This put a lot of stress on her back, a lot of stress. It was so bad that she needed to take painkillers daily, and she had a very big, big problem sleeping. The radiation that went down her leg wasn’t just radiation anymore. She could actually feel like a weakness in her leg, like she couldn’t really have control over her leg.

So she was really, really panicking about this and didn’t really know what to do. Then one night, she was in bed, and her big dream for her entire life had been to like work as a professional dancer, but she never really had what it took to become a professional but she loved it.

So the next best thing was to become a dance teacher and she had that thought for a few years, but she never really got her ass to do it. She just like postponed everything. I’ll do that someday. I’ll do that someday.

So she woke up in the middle of the night, and she had this epiphany. She just said I need to become a dance teacher. I need to do this now. I’m 31 years old. If I don’t do it now, it’s never going to happen.

She had this back pain and she was very, very frightened, but she felt like she needed to do this for herself. So the next morning, what she did, she went to the bank. She took out all of her savings. It wasn’t a lot but it was a few thousand pounds there. So she took out all of her money and she applied to this dance teacher school.

So she paid all the money and she put an ad into the paper to get in a roommate as well, to reduce her costs, okay? This was a big move for her because even if she’s doing the dance teaching stuff you know, her back at the moment, was in so much — it was in bad shape.

Even though if she took the course, it wasn’t really 100% sure that she was going to be able to teach, to work as a teacher, as a dance teacher, because you have to show moves and stuff as well.

She was taking a big, big chance. So the achievement Tara has made right now, okay, and this is like the life lesson in here. Tara was under a lot of stress before this, and it got worse when she got fired from her work.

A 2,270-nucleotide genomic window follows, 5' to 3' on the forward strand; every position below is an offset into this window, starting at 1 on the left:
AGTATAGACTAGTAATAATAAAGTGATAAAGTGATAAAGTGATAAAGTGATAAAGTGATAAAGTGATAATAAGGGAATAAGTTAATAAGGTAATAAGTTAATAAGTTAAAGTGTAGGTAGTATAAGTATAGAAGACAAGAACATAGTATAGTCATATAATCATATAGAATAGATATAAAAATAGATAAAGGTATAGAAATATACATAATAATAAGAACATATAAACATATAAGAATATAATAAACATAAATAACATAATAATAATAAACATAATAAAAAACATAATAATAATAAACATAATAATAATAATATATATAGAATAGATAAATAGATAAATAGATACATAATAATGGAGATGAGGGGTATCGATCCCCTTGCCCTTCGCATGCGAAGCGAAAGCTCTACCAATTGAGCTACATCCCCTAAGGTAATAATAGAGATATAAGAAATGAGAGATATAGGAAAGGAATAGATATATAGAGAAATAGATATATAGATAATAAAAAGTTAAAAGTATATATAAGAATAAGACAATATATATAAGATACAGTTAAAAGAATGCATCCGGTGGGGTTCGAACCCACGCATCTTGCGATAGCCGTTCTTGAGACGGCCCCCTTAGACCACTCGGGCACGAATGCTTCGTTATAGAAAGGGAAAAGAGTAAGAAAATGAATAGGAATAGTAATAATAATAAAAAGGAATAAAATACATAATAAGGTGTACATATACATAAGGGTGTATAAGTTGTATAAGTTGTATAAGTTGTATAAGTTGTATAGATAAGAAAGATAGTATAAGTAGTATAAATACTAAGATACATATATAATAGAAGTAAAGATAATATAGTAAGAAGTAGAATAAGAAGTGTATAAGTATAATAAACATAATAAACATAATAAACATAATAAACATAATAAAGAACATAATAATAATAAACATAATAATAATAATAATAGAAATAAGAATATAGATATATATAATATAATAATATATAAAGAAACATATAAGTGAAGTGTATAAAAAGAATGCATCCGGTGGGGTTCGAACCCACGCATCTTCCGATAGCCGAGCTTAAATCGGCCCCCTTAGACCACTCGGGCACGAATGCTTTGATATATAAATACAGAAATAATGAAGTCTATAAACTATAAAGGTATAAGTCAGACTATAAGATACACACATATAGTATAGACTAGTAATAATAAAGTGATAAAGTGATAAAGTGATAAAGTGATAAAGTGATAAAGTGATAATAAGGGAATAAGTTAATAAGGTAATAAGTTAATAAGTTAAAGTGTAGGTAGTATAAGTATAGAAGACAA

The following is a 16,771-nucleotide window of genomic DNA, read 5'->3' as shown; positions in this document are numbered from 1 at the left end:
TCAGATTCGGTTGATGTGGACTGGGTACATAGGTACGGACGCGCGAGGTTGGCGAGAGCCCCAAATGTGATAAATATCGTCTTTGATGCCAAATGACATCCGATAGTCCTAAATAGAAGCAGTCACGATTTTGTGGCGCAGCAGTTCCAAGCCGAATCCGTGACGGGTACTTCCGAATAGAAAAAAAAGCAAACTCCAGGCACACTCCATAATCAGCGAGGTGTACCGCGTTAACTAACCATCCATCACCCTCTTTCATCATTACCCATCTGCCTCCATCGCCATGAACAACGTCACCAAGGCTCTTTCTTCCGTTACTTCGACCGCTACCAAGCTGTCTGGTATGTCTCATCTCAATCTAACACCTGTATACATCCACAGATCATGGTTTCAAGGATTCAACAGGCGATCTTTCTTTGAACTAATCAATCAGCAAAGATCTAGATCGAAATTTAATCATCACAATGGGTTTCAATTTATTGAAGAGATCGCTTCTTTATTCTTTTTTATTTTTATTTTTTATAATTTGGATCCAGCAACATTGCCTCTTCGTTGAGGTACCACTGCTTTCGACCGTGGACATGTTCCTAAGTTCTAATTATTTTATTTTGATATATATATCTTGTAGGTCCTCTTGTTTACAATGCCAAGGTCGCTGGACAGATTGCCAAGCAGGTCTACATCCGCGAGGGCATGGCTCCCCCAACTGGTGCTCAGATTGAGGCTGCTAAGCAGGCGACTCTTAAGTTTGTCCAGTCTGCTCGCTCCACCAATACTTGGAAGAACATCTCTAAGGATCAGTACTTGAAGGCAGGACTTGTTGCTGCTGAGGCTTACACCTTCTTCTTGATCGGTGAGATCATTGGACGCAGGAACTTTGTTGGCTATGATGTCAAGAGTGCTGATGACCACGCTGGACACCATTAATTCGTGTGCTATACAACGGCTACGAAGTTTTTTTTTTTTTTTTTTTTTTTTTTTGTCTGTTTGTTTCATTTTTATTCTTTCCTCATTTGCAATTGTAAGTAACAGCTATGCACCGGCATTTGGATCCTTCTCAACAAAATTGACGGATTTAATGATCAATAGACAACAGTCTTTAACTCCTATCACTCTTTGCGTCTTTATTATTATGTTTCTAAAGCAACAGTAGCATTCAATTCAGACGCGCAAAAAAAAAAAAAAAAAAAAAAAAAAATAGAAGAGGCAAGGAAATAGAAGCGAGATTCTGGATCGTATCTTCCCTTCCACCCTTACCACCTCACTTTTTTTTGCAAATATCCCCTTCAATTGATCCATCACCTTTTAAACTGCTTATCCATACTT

But in order for Tara to have a chance to have the life she wanted to, to reduce her pain and work with something she wanted to, she put on more stress. She took out all of her money, all of the security from the bank she had, she took that out.

She applied it to a course, a dance-teaching course, and the back was so bad that she didn’t really know if she could work as a dance teacher, but she just did it.

She also took in a roommate and she made big changes in her life and she put a lot of extra stress in her life. But a lot of times guys, this is the way it is in life. In order to achieve something, to reduce your pain or reach a goal, or whatever it is you know, most often you need to put more stress on yourself for a short period of time to get through this in order to reach the big goal, okay?

This is exactly what she did, but if you’re there now, if you’re listening to this and you have back pain, you have sciatica, you don’t really know what to do, or let me rephrase that.

You know what you need to do, internally. You know it in your heart and in your head. But you’re afraid. You’re afraid of the change you need to do, the changes, the economics of it, what your friends are going to think about you, and your pain level.

All of that. That’s fear, okay? And that’s very normal, but eventually, you’re going to need to do what you know is right for you, to make this change. And if you fail, that’s fine, but you’ve tried it, okay?